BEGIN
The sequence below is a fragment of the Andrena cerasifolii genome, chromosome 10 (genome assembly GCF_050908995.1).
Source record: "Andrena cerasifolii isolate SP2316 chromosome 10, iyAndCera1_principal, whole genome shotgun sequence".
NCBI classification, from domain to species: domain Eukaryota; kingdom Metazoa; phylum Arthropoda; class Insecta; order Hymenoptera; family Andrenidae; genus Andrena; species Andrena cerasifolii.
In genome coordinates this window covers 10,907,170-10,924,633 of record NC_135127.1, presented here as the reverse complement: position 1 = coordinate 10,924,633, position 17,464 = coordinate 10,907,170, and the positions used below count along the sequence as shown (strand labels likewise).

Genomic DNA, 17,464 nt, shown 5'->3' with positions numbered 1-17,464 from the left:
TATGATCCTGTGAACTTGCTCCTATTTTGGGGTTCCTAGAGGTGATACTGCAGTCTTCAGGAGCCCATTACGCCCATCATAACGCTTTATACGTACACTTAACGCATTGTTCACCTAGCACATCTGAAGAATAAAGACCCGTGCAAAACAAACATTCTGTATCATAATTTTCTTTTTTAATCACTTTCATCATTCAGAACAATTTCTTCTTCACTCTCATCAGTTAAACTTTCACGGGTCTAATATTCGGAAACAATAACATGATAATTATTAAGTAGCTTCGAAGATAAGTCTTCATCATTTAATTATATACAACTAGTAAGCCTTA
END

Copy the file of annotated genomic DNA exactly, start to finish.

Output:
The sequence below is a fragment of the Andrena cerasifolii genome, chromosome 10 (genome assembly GCF_050908995.1).
Source record: "Andrena cerasifolii isolate SP2316 chromosome 10, iyAndCera1_principal, whole genome shotgun sequence".
NCBI classification, from domain to species: domain Eukaryota; kingdom Metazoa; phylum Arthropoda; class Insecta; order Hymenoptera; family Andrenidae; genus Andrena; species Andrena cerasifolii.
In genome coordinates this window covers 10,907,170-10,924,633 of record NC_135127.1, presented here as the reverse complement: position 1 = coordinate 10,924,633, position 17,464 = coordinate 10,907,170, and the positions used below count along the sequence as shown (strand labels likewise).

Genomic DNA, 17,464 nt, shown 5'->3' with positions numbered 1-17,464 from the left:
TATGATCCTGTGAACTTGCTCCTATTTTGGGGTTCCTAGAGGTGATACTGCAGTCTTCAGGAGCCCATTACGCCCATCATAACGCTTTATACGTACACTTAACGCATTGTTCACCTAGCACATCTGAAGAATAAAGACCCGTGCAAAACAAACATTCTGTATCATAATTTTCTTTTTTAATCACTTTCATCATTCAGAACAATTTCTTCTTCACTCTCATCAGTTAAACTTTCACGGGTCTAATATTCGGAAACAATAACATGATAATTATTAAGTAGCTTCGAAGATAAGTCTTCATCATTTAATTATATACAACTAGTAAGCCTTA